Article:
Sir Leslie also claims that Lord MacLaurin promised to give his son John Porter, a successful businessman in his own right, a seat on the Tesco board. Lord MacLaurin had already resisted Lady Porter's determined attempts to get on the board - described in gory detail in the book - and Sir Leslie says they accepted that their son's appointment would be the next best thing. But Lord MacLaurin went back on this promise, they say.
Rubbish, sources close to Lord MacLaurin respond. There was no such promise. The book lays into David Sainsbury's reign at Sainsbury, "not altogether successful"; Ernest Saunders of Guinness, "whose word was worthless"; and the old culture at National Westminster Bank, "old bankers - completely out of touch with the world".
The tome also takes the reader through the boardroom coup that severed the company's link with Green Shield Stamps in 1977, a move Sir Jack saw as an anathema. Lord MacLaurin and fellow modernisers followed this up with "Operation Checkout", an attempt to relaunch the stores by cutting prices and bringing the shops up to date.
Which still begs the question; why would Lord MacLaurin, a man whose philosophy of life is based on teamwork and cricket, be interested in stoking such controversy?
The book was not, in fact, his idea at all. It was originally suggested by Ian Chapman, a publisher that Lord MacLaurin met when both were invited to join the board of Guinness by Ernest Saunders just before the distillers scandal broke in 1987.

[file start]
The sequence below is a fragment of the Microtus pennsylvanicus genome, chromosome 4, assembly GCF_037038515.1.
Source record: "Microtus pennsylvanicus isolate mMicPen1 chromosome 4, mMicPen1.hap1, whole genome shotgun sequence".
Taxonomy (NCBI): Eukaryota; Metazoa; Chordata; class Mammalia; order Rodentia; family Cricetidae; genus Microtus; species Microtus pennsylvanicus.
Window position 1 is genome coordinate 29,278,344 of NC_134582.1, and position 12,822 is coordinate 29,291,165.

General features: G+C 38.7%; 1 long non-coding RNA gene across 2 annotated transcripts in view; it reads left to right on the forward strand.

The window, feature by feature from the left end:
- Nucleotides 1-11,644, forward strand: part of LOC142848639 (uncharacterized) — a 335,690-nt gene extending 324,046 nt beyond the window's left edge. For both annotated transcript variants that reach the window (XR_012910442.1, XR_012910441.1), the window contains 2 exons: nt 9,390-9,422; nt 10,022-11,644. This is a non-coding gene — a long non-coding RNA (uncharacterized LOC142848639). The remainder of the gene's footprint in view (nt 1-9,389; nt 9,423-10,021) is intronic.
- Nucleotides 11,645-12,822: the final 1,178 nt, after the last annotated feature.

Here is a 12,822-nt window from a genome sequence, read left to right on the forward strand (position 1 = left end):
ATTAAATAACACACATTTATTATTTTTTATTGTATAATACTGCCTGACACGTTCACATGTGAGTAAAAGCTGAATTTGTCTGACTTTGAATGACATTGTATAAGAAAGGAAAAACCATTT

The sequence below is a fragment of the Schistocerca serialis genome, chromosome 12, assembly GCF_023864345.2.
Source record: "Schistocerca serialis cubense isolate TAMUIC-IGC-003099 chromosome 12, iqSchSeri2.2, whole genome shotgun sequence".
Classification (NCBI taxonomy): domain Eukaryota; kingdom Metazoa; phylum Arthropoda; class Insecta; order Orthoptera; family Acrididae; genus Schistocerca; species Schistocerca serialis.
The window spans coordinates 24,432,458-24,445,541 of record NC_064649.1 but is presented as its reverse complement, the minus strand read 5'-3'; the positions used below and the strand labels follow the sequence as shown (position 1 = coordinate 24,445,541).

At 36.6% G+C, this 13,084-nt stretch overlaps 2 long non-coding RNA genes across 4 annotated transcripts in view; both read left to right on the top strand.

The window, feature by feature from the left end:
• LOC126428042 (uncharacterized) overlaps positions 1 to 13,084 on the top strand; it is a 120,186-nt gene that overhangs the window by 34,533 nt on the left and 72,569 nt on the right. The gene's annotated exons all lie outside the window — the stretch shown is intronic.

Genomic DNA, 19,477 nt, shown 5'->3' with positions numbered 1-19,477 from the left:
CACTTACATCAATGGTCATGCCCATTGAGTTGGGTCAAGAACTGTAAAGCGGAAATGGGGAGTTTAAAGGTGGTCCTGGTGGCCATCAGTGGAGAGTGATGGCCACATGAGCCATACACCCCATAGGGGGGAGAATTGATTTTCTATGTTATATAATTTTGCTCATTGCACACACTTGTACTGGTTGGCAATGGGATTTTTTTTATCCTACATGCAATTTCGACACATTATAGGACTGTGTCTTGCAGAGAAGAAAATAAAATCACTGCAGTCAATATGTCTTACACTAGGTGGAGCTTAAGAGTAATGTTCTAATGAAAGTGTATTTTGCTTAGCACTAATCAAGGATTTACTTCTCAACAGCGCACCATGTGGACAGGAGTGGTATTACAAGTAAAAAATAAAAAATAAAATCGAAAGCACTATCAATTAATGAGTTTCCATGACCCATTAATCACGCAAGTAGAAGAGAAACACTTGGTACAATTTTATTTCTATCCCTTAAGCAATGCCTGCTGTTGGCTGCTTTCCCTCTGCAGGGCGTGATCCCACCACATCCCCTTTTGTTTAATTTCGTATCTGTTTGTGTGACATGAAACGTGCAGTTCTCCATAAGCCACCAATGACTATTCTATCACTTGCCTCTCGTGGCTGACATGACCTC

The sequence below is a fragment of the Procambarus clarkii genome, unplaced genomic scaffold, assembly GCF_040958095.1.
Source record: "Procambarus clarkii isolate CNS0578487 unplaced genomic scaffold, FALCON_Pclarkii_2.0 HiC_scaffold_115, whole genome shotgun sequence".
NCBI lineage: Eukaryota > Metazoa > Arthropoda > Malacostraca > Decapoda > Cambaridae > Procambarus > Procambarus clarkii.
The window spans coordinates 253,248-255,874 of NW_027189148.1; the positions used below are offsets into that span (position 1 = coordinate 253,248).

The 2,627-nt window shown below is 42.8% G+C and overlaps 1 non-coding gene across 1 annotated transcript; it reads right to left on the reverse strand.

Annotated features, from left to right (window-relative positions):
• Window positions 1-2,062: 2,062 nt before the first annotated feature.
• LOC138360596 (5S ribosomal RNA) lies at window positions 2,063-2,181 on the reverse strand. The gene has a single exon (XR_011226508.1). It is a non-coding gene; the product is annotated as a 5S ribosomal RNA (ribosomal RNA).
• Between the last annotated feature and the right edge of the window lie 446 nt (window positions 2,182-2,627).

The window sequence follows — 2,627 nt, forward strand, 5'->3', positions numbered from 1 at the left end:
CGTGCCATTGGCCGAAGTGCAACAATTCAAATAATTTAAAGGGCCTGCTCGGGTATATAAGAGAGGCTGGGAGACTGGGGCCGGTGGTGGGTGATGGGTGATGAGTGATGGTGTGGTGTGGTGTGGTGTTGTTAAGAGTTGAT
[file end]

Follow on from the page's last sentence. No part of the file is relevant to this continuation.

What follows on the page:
Mr Saunders needed to recruit five Scottish directors as quickly as possible to placate his critics in the Department of Trade and Industry. The book describes how Lord MacLaurin, Mr Chapman and the other non-executive directors united to force the resignation of Mr Saunders as the full extent of the share support scandal emerged.
Mr Chapman was at that time chairman and chief executive of Collins. Lord MacLaurin describes him in the book as "a no-nonsense businessman, as Scottish and canny as they come. A brilliant publisher, whose lists have included a shelf-full of top-selling authors".
But it was Mr Chapman's son, also called Ian Chapman, who ressurected the idea for a book on Tesco and all those turbulent times. Chapman junior, the managing director of Macmillan, set the book in train a couple of years ago.
As soon as review copies of the book started appearing this month the Porter camp got wind of what was to come. Although, curiously, their own lawyers at Nicholson, Graham & Jones claim not to have received a copy - "despite asking for one".
Alan Langleben, Dame Shirley Porter's solicitor, says the book has "obviously been marketed as saying all sorts of unpleasant things about her".
She is working hard to rebuild her reputation after years of accusations over her time at Westminster Council. After the case of "gerrymandering" was overturned by the Court of Appeal last month, Mr Langleben says they have been on the lookout for anyone suggesting that she was, in fact, guilty of wrongdoing.
Lord MacLaurin studiously avoids this in his book. Despite being brought up south of the border, he obviously has some "Scottish canniness".
And the episode over the clock? "Great days, Great days," Lord MacLaurin wistfully recalls.